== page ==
China Arrests House Church Leaders in Xinjiang
by Xu Mei
5/18/07 China (Compass Direct News) Government-sanctioned persecution of Christians has darkened the landscape of the Xinjiang province in north-western China .
Most recently, an estimated 30 house church leaders were arrested on April 19 in Aksu city, near China s border with Kazakhstan , as they met with four U.S. Christians. According to China Aid Association (CAA), on April 20 authorities released eight of the Chinese house church pastors but accused at least six others of being suspects involved in evil cult activities.
Pastors Zhao Xinglan, Huang Xiurong, Yang Tianlu, Wang Chaoyi, Lu Cuiling and He Sijun were given criminal detention papers under which they are being held for 37 days, according to CAA. They could be sentenced to one to three years of re-education through labor, because two years ago they were detained for one month for organizing house church activities.
CAA reported that the Chinese government is preparing harsh sentences for the six accused pastors because of their association with the U.S. Christians. At least two of those arrested, eyewitnesses told CAA, suffered bloody noses and bruising from violence inflicted on them at the interrogation site in Aksu.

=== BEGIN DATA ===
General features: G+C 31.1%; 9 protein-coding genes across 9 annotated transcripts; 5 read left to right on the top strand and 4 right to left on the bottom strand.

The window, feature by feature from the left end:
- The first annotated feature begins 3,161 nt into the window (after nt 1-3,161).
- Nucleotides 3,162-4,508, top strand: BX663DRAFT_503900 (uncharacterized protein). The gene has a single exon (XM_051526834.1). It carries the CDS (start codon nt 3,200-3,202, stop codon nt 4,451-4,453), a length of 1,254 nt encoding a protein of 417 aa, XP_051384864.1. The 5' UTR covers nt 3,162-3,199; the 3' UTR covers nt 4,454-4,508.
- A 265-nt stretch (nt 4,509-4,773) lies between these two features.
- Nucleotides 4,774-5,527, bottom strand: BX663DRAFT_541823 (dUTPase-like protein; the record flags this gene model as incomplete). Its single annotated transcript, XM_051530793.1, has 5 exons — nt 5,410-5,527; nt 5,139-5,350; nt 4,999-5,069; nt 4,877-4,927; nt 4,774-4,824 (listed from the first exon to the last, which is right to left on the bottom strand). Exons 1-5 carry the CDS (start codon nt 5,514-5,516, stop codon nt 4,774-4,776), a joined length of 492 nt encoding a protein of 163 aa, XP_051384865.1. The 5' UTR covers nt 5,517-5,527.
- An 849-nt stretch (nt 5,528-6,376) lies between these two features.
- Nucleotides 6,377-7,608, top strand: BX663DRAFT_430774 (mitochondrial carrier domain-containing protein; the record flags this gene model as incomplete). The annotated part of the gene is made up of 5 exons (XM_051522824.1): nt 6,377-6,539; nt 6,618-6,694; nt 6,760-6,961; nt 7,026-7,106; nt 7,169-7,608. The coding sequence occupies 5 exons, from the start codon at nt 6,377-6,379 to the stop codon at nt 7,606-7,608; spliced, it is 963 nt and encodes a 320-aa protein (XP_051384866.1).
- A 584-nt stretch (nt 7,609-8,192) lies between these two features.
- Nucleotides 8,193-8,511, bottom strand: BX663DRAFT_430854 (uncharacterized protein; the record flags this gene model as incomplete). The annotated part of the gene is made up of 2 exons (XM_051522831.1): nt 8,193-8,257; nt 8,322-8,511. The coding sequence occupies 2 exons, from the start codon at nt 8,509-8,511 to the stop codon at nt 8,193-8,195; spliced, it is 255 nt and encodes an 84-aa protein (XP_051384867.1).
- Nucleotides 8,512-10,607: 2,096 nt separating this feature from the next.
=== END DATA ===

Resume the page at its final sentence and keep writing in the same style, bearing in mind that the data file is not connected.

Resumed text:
The four U.S. Christians, including two pastors, were also arrested, according to CAA. As is usual in such cases, authorities held them in a hotel for interrogation. After intervention by the U.S. Embassy in Beijing , the four U.S. Christians were released and flew home.
Authorities in late April raided two of the homes of house church Christians hosting the U.S. citizens and confiscated computers and other valuable items.
Over the last two years, a number of other house church Christians have been arrested in Xinjiang. Several foreign Christian workers have also been expelled.
The Xinjiang region is supposedly an autonomous area for the indigenous Uygur people, who are Muslim and strongly resent rule from Beijing . Recently the Chinese army broke up a terrorist training camp near the border run by Uygur separatists.
Because of the political sensitivity of the region, the Christian community in Xinjiang is particularly vulnerable. Overwhelmingly based in the Han Chinese community, the Christians find themselves caught between hostile Muslim fundamentalists and suspicious government authorities.
Even so, both state-sanctioned and illegal house churches flourish. State church sources in 2002 estimated the total number of area Protestants at 130,000 compared with fewer than 100 in 1949.
The government has banned the large state-sanctioned church from evangelizing Muslims in Urumqi , the capital, and other cities. The few Uygur converts from Islam are largely isolated.
Western Christian workers have to be more low-profile than in other parts of China .